Collective Genius in the Family: Understanding the basics of these ideas can be helpful within your own family. This is the flavor of the book, How to Raise a Founder With Heart written by Jim Marggraff. Jim notes that a founder is anyone who sees a problem, recognizes his or her potential to do something about it, and takes the necessary steps to create a solution.
In his book, Marggraff notes that we all want the best for our children--we want to prepare them for success and help them realize their true potential. Raising your children with a founder's mindset will provide them with the tools to address an issue or follow a passion to make some part of the world a better place.
Jim is a serial entrepreneur who invented the LeapPad Learning System, the Livescribe Smartpen, and other innovative technologies. Marggraff is also a parent of entrepreneurs and a remarkable individual.
As Marggraff talks about the framework for how to raise his kids, you realize quickly that he has created a base for collective genius within his own family...and the family members are now doing the same now that they are older and developing and running their own ventures...so in many ways, creating such an environment can be infectious.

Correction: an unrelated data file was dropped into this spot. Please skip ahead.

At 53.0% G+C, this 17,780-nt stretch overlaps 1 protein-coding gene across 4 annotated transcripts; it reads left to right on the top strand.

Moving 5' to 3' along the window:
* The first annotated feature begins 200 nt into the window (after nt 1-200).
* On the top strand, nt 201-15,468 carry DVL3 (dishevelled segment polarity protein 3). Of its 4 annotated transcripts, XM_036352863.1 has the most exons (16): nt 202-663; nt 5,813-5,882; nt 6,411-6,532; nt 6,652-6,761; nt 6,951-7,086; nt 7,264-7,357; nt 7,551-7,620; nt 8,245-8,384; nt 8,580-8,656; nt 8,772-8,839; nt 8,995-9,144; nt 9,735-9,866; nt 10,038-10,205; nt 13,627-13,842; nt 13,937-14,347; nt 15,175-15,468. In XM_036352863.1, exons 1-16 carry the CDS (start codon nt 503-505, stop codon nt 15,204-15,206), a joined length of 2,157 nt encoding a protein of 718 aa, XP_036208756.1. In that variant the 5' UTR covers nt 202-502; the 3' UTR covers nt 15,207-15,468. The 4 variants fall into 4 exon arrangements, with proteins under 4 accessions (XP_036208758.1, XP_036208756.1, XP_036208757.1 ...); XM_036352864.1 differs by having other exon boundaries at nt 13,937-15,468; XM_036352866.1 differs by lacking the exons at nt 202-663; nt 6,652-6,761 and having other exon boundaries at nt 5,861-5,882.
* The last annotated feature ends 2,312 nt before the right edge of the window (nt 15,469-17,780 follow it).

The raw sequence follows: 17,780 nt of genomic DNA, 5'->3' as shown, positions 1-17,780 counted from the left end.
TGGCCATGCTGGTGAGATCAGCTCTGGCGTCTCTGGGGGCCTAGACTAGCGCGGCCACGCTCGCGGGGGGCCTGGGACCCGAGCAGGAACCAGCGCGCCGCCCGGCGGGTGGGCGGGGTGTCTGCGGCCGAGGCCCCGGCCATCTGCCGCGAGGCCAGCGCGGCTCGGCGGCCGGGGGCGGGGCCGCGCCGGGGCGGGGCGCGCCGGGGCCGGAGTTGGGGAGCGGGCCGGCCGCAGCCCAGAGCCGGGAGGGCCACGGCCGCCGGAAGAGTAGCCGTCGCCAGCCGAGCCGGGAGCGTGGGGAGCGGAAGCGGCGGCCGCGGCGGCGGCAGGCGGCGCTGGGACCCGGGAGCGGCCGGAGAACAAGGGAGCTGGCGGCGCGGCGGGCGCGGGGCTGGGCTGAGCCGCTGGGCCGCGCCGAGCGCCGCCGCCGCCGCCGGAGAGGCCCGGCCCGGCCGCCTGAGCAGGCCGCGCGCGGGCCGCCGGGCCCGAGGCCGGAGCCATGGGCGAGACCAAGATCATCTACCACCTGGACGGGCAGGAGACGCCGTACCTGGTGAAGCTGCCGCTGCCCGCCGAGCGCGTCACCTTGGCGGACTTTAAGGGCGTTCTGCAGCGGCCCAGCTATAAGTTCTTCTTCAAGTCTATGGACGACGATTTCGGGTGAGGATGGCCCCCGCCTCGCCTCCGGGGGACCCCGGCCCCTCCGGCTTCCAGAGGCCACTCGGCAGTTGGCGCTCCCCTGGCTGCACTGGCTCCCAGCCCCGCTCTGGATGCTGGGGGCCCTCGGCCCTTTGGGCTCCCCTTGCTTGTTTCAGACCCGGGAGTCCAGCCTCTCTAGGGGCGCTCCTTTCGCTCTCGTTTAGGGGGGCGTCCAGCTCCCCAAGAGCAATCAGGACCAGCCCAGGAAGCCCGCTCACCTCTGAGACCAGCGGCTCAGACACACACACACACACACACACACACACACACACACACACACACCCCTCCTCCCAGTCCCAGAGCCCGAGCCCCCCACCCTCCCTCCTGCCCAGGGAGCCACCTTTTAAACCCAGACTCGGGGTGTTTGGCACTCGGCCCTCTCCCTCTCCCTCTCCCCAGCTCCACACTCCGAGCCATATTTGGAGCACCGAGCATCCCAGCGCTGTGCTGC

Creative Genius in the Development Office: Since I have been consulting, it is very clear that some development departments and offices have found the secret to creative genius--and sadly, some have no idea what they are missing. Unfortunately the latter issue is generally why organizations reach out to consulting groups. I strongly feel that development officers can prepare themselves to thrive in the coveted environment of creative genius and can help to make that happen in their own organizations. I am watching this happen in front of my eyes with one of our clients.
Some time ago I developed a list of factors for how development officers can become stars...while this doesn't immediately indicate that you can be a leader of the type that generates collective genius, it surely is a start. It will help you set the stage for innovation. And if there are enough people working to become stars, this provides a great framework for following the advice that Linda Hill and her colleagues and Jim Marggraff found from innovative leaders.
1. Stay in Front of the Wave
Try to anticipate every issue that may erupt during your work—and try to anticipate a solution. Make lists, prioritize plans, embrace team discussions. In the first half of the year, try to come as close to meeting your goals as possible. You can use the rest of the year to finalize your work, to plan for the coming year, and to break the goals that you set for the past year. It surely reduces your work stress and it also allows you to have some discretionary time to respond to new opportunities that emerge.
2. Like Nike, Just Do it!